Chris: You know, sometimes, this past winter we did quite a few small, kind of 1 gallon batches working on some new beers. Generally, I kind of have, I have my own guideline that I, parameters that I work on when I’m creating new beers as far as percentages of grain and flavor profiles from specialty grains and stuff like that but generally we’ll do a small batch or 2, see if we’re in the ballpark and then we’ll go for it. The open top farmhouse stuff is a little more of a crapshoot because you’ll get a lot of interesting flavors depending on how warm the backroom is when you’re fermenting and, you know, it seems like what generation that yeast, that brettanomyces, is also has an effect on the flavor. So those are little bit more of a wildcard but so far we’ve had just great success on them.
WCR: Great. I’m glad you said that word because the next question has it in it (laughing). On your website you state “Wild beer has become a very interesting obsession. We are playing around with Open Fermentations and Brettanomyces, to create unique, wild, and funky beers.” Can you tell us more about “Wild” beers?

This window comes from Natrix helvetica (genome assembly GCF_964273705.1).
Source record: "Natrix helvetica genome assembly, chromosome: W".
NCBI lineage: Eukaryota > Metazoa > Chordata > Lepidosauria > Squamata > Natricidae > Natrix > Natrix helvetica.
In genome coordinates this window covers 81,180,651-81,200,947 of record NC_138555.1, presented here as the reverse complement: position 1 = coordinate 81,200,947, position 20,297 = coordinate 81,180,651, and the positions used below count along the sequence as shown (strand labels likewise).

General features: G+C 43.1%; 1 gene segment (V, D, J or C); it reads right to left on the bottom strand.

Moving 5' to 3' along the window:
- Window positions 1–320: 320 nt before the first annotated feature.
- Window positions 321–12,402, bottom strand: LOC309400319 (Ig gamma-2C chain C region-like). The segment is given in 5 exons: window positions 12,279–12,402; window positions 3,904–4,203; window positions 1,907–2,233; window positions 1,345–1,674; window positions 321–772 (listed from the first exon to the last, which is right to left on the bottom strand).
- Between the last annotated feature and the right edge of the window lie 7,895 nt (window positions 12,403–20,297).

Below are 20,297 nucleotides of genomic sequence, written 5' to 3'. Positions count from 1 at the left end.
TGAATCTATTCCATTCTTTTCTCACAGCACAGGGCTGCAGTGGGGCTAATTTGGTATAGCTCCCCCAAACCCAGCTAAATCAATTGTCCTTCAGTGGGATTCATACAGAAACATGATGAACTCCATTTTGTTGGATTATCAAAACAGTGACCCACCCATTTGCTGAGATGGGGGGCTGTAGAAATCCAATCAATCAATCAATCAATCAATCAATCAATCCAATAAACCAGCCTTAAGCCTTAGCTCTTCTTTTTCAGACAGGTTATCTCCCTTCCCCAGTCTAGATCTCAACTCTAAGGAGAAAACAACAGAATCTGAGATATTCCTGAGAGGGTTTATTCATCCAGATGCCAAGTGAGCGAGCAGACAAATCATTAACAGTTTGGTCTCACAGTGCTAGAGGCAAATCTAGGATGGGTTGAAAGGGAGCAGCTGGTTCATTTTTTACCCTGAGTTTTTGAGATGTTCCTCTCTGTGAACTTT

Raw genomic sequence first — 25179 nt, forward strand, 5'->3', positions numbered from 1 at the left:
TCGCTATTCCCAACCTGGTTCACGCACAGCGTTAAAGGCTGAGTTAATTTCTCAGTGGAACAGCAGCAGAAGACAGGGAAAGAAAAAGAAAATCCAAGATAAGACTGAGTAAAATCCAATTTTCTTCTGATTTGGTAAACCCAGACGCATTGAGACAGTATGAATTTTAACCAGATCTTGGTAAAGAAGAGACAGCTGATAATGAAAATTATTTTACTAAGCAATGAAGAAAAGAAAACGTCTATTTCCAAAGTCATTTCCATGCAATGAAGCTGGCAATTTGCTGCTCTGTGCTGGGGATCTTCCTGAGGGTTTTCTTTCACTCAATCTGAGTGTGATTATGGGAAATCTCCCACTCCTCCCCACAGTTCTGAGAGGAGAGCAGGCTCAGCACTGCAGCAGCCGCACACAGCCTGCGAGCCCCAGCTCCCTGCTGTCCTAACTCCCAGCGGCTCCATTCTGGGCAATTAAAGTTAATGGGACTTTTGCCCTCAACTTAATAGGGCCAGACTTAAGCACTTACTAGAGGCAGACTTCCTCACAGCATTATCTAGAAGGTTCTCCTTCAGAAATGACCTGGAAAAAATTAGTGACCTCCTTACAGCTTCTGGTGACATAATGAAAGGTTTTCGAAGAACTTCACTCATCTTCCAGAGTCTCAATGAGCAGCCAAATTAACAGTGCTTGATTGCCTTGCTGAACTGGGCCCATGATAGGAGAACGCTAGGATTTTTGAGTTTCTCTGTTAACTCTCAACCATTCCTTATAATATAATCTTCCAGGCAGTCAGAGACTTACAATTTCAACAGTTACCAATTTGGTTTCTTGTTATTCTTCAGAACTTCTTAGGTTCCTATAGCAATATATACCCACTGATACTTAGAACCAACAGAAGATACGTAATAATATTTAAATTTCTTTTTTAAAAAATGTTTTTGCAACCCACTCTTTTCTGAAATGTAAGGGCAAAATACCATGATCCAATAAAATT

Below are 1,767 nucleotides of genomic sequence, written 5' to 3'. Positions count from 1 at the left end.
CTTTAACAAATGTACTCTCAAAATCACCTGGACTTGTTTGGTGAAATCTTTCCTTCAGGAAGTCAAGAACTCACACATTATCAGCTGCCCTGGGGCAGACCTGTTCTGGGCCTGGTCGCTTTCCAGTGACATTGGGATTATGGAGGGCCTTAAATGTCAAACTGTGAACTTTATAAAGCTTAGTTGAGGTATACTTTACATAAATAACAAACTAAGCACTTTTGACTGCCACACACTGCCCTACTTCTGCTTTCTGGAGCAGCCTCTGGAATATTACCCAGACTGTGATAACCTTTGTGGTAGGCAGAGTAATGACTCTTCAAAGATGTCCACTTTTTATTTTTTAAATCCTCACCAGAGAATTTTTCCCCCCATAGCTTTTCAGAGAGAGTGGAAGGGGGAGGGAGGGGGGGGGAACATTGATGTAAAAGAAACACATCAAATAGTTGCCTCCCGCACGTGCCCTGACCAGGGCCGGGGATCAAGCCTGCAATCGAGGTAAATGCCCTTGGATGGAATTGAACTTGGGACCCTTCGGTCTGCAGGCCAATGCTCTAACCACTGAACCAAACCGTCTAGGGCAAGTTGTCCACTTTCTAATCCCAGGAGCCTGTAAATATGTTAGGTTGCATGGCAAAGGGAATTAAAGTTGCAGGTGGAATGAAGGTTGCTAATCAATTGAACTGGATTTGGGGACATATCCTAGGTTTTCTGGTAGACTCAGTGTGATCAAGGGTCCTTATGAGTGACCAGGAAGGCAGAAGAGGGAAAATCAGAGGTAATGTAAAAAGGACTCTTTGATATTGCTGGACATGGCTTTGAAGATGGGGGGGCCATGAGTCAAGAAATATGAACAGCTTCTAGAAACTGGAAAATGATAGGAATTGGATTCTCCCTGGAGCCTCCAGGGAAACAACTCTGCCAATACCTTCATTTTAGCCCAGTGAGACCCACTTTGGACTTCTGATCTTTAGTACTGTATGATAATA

Chris: You know, so we’re doing our farmhouse beers, we’re doing open top, we’re doing primary fermentation with brettanomyces, we’re not controlling the temperature. We’re doing them in the spring and the fall when the backroom is more of a consistent, anywhere from 60-75 degrees. Last summer we did one beer open top on the brewery floor where it got really warm and that was an incredibly interesting beer also. For me, I like messing around with those kind of beers, I like drinking those kind of beers and it’s been kind of a great surprise that they’ve been received so well in the beer drinking community in Eureka and Whitefish and Kalispell.
WCR: Are there any experiments that you started that just weren’t turning out right that you had to dump or get rid of, I think you kind of answered this earlier.
Chris: No, you know, we’ve got, I would say, so far, we’ve- everything’s kind of worked out pretty good. We’ve got, right now, it’s not on yet but it’s coming soon we’ve got a, it’s a session brettanomyces IPA and it’s different that any beer I’ve ever drank before in my life. It’s good, it takes a sip or 2 to kind of get into the whole flavor profile. But I’m going to put it on tap and see what people think. I think we’re going to take it to a brew fest in a couple of weeks and see what people think.
WCR: How would you describe it or are people just going to have to come down here and just see?
Chris: People are going to have to come and see but also it’s tangy and tart, almost like drinking grapefruit juice, bubbly grapefruit juice.
WCR: That’s right down my alley.